The blue coma: the role of methylene blue in unexplained coma after cardiac surgery

More than 10% of U.S. citizens aged 12 and over take antidepressant medication, and this percentage is mirrored in many other countries. The most commonly prescribed antidepressant drugs are Selective Serotonin Reuptake Inhibitors (SSRIs), whose mechanism of action is the inhibition of the Serotonine Transporter with a consequent increase of Serotonin levels.

One of the most dangerous condition associated with increased serotonergic activity in the central nervous system is Serotonin Toxicity, also known as Serotonin Syndrome. Features of Serotonin Toxicity can be divided into three categories: altered mental status (agitation, excitement, confusion and coma), altered neuromuscular excitability (manifesting as clonus, hyperreflexia, myoclonus, tremor and pyramidal rigidity) and autonomic instability (hyperthermia, tachypnoea, tachycardia, diaphoresis and mydriasis). Serotonin Toxicity can lead to death or near death.

Methylene Blue (methylthioninium chloride, MB) is a redox dye with various clinical uses including the treatment of cyanide poisoning or methemoglobinemia and the staining of tissues. It is used off-label as a vasopressor to treat vasoplegic syndrome since it is able to reduce the dose of vasoconstrictors and possibly improve patients’ outcome.

We describe three cases of severe Serotonin Toxicity in patients receiving Methylene Blue as a vasopressor after cardiac surgery who were later discovered to be on chronic SSRI therapy.

Three women on chronic SSRI therapy (paroxetine, citalopram and sertraline, respectively) underwent cardiac surgery with cardiopulmonary bypass. During surgeries, physicians used propofol, rocuronium, fentanyl and sevoflurane to induce and to maintain anaesthesia. All three patients developed vasoplegic syndrome while sedated with propofol in the intensive care unit (ICU) following surgery. After non responsive therapy with norepinephrine they received Methylene Blue as rescue therapy.

All three patients developed a coma, for which they underwent neurological investigation. Their brain computed tomography scans were negative, and all patients had pyramidal signs and lower limb hyperreflexia.

After the coma, ICU stay was uneventful in patients 1 and 2, who were discharged within 24 hours of awakening, while patient 3 had a complicated ICU stay caused by concomitant cardiogenic shock and sepsis.

The common features among patients were the regular use of SSRI medication, the administration of methylene blue because of a vasoplegic syndrome and the neurological signs and symptoms.

Management of serotonin toxicity is based on the discontinuation of all serotonergic agents, supportive care with oxygen (aiming at oxygen saturations≥ 94%), fluid therapy, continuous monitoring of vital functions, sedation with benzodiazepines (eg. lorazepam) and treatment of hyperthermia while avoiding antipyretics such as acetaminophen.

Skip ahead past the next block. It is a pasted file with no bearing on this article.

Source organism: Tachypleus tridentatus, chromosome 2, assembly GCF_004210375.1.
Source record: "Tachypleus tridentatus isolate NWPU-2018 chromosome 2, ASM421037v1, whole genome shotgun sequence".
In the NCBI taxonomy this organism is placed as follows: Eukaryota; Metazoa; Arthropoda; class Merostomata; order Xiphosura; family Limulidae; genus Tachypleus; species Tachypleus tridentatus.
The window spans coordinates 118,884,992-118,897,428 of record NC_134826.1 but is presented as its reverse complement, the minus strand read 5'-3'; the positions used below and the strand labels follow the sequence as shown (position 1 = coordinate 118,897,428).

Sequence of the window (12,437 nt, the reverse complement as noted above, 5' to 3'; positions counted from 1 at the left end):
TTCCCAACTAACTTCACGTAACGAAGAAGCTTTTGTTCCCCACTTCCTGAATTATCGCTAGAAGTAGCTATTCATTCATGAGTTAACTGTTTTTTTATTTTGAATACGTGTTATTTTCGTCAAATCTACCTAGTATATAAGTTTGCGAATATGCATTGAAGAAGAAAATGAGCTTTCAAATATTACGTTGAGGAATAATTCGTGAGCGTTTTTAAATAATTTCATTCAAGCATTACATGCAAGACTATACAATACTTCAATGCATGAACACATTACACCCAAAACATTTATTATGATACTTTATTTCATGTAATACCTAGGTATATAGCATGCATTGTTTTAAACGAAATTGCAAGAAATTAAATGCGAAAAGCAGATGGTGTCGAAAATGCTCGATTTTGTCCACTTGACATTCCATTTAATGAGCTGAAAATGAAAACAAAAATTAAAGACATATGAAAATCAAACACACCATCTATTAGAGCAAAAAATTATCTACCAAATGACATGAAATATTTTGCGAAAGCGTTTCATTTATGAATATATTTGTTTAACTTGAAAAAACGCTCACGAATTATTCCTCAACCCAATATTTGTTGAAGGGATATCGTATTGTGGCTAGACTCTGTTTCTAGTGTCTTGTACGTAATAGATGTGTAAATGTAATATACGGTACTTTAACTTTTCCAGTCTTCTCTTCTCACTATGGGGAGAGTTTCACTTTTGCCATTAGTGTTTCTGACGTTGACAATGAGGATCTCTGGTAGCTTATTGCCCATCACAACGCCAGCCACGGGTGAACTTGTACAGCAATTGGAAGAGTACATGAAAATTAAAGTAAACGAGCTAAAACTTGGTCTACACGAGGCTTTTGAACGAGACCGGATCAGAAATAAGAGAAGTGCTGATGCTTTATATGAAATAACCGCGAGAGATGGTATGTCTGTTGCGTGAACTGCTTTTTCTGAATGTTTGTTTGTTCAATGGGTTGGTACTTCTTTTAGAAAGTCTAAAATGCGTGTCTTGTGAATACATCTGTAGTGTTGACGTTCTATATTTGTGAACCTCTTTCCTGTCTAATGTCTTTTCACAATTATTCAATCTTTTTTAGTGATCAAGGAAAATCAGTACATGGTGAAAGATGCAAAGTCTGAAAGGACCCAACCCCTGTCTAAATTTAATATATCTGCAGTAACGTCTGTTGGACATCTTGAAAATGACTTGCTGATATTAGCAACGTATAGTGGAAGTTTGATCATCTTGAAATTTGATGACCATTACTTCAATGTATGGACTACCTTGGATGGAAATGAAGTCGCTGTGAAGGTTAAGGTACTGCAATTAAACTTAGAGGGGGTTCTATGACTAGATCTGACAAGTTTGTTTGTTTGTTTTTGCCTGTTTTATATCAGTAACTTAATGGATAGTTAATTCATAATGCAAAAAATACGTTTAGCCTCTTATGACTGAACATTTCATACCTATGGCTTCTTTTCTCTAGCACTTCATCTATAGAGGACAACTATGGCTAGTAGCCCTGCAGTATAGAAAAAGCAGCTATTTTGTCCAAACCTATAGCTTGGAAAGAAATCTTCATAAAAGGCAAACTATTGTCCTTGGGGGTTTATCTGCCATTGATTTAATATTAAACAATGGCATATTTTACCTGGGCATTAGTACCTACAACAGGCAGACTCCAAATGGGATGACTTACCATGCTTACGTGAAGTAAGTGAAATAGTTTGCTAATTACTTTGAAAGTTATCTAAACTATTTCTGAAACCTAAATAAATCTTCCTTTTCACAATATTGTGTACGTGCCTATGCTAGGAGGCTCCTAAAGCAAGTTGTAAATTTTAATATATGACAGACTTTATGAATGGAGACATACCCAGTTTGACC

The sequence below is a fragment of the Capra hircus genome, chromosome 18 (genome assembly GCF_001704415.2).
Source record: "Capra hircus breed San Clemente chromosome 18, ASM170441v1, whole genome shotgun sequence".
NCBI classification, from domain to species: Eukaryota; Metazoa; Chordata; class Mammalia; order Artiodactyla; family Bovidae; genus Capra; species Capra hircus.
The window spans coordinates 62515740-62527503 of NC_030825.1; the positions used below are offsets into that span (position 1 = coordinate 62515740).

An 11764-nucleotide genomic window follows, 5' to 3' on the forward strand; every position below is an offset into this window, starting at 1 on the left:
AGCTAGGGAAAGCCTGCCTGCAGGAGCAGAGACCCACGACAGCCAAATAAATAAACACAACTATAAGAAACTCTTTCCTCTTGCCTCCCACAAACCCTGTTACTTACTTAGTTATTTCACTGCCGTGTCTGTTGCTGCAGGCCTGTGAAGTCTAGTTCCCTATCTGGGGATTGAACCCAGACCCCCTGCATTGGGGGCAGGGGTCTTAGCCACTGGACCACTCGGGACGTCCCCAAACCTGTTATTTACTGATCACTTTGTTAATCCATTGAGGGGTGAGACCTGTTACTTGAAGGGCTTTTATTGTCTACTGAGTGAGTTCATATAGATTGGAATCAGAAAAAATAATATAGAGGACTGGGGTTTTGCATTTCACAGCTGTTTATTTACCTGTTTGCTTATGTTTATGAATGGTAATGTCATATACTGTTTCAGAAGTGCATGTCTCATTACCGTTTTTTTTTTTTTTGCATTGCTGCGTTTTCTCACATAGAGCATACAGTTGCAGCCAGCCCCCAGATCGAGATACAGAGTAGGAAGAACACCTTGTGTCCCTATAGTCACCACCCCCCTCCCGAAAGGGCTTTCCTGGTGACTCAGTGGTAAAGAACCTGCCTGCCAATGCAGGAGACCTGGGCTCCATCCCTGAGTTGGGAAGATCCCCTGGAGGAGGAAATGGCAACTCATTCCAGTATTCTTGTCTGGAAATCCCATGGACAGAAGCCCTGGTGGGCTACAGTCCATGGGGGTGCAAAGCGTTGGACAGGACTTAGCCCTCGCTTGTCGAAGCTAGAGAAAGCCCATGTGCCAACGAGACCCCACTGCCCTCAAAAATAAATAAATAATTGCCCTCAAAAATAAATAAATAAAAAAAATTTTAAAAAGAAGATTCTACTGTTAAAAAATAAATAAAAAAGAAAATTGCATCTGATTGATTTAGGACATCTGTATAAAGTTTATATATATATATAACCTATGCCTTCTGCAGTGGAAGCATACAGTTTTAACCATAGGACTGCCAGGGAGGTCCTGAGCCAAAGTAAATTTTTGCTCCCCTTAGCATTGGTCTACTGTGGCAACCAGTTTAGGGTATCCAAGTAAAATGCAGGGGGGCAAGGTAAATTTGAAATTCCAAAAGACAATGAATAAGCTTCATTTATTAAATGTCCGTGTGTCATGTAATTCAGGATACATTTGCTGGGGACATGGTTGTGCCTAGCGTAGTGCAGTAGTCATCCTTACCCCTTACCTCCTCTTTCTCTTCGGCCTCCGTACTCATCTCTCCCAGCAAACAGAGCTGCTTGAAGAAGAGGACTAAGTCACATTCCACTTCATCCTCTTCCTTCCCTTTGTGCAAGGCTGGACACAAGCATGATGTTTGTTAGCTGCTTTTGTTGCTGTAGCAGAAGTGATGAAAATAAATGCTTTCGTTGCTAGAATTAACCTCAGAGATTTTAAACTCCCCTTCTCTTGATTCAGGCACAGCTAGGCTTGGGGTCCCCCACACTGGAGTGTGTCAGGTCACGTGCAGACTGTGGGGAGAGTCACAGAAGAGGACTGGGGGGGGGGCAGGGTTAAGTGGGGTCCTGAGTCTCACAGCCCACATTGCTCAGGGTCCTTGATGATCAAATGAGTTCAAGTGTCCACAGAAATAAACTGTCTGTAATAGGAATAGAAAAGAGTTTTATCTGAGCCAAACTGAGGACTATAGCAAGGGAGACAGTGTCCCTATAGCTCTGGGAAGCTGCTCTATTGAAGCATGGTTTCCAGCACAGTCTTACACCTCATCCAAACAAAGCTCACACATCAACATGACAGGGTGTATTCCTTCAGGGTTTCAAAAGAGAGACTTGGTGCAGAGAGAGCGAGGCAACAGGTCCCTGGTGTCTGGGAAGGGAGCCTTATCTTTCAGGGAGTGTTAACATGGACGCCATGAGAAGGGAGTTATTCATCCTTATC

If serotonin toxicity is hypothesized, it must be distinguished from other syndromes that have similar clinical presentations: these include but are not limited to neuroleptic malignant syndrome, malignant hyperthermia, anticholinergic toxicity, and infectious diseases such as meningitis and encephalitis.

The interaction with methylene blue holds true for other psychiatric medication with serotonergic effect: tricyclic antidepressants, serotonin-norepinephrine reuptake inhibitors, other MAOIs, and other drugs such as bupropion, busiprone, trazodone, amoxapine, fentanyl and nefazodone. The complete list of drugs that can have a dangerous interaction with methylene blue is detailed in a Food and Drug Administration note from 2011.

In consideration of the widespread use of serotonergic drugs in the general population, and the increasing adoption of methylene blue to reduce the doses of standard vasoconstrictors in vasoplegic syndrome, the “blue coma” should be considered in the differential diagnosis of any postoperative coma with negative imaging and unspecific EEG, in fact in case methylene blue has been administered in a patient on chronic antidepressant therapy, the likelihood of this diagnosis is higher than microembolization or low cardiac output syndrome.

The off-label use of methylene blue in vasoplegic cardiac surgical patients chronically taking SSRIs, or other serotonergic drugs, must be avoided.

Enrico Antonio Martino, Dario Winterton and Giovanni Landoni
Department of Anesthesia and Intensive Care
IRCCS San Raffaele Scientific Institute
Milano, Italy



The Blue Coma: The Role of Methylene Blue in Unexplained Coma After Cardiac Surgery: A Case Series.
Martino EA, Winterton D, Nardelli P, Pasin L, Calabrò MG, Bove T, Fanelli G, Zangrillo A, Landoni G.
J Cardiothorac Vasc Anesth. 2015 Sep


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